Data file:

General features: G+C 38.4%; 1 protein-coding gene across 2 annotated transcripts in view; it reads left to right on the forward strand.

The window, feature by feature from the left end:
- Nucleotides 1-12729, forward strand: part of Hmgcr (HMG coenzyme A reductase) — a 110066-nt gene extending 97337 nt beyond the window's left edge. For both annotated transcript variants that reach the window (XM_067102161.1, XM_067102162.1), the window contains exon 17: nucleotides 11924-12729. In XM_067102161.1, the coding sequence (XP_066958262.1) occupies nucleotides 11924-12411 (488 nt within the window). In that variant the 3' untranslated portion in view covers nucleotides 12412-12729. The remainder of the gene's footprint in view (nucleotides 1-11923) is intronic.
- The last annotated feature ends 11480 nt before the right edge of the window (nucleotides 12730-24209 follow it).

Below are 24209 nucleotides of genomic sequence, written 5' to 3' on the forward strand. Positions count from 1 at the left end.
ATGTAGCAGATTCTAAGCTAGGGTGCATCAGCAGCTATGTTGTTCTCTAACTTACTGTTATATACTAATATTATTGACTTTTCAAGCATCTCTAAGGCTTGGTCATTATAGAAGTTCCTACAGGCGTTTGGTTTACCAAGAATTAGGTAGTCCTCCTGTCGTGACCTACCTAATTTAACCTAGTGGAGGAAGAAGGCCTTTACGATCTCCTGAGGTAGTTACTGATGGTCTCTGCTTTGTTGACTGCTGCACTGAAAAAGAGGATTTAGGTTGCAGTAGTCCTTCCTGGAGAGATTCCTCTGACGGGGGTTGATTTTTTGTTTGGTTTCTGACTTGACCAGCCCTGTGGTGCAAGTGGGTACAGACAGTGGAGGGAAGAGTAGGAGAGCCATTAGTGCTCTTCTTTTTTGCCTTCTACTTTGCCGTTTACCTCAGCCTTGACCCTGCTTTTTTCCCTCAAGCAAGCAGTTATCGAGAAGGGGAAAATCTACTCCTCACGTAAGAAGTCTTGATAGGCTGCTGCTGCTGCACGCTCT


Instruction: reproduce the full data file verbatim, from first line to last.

General features: G+C 38.4%; 1 protein-coding gene across 2 annotated transcripts in view; it reads left to right on the forward strand.

The window, feature by feature from the left end:
- Nucleotides 1-12729, forward strand: part of Hmgcr (HMG coenzyme A reductase) — a 110066-nt gene extending 97337 nt beyond the window's left edge. For both annotated transcript variants that reach the window (XM_067102161.1, XM_067102162.1), the window contains exon 17: nucleotides 11924-12729. In XM_067102161.1, the coding sequence (XP_066958262.1) occupies nucleotides 11924-12411 (488 nt within the window). In that variant the 3' untranslated portion in view covers nucleotides 12412-12729. The remainder of the gene's footprint in view (nucleotides 1-11923) is intronic.
- The last annotated feature ends 11480 nt before the right edge of the window (nucleotides 12730-24209 follow it).

Below are 24209 nucleotides of genomic sequence, written 5' to 3' on the forward strand. Positions count from 1 at the left end.
ATGTAGCAGATTCTAAGCTAGGGTGCATCAGCAGCTATGTTGTTCTCTAACTTACTGTTATATACTAATATTATTGACTTTTCAAGCATCTCTAAGGCTTGGTCATTATAGAAGTTCCTACAGGCGTTTGGTTTACCAAGAATTAGGTAGTCCTCCTGTCGTGACCTACCTAATTTAACCTAGTGGAGGAAGAAGGCCTTTACGATCTCCTGAGGTAGTTACTGATGGTCTCTGCTTTGTTGACTGCTGCACTGAAAAAGAGGATTTAGGTTGCAGTAGTCCTTCCTGGAGAGATTCCTCTGACGGGGGTTGATTTTTTGTTTGGTTTCTGACTTGACCAGCCCTGTGGTGCAAGTGGGTACAGACAGTGGAGGGAAGAGTAGGAGAGCCATTAGTGCTCTTCTTTTTTGCCTTCTACTTTGCCGTTTACCTCAGCCTTGACCCTGCTTTTTTCCCTCAAGCAAGCAGTTATCGAGAAGGGGAAAATCTACTCCTCACGTAAGAAGTCTTGATAGGCTGCTGCTGCTGCACGCTCT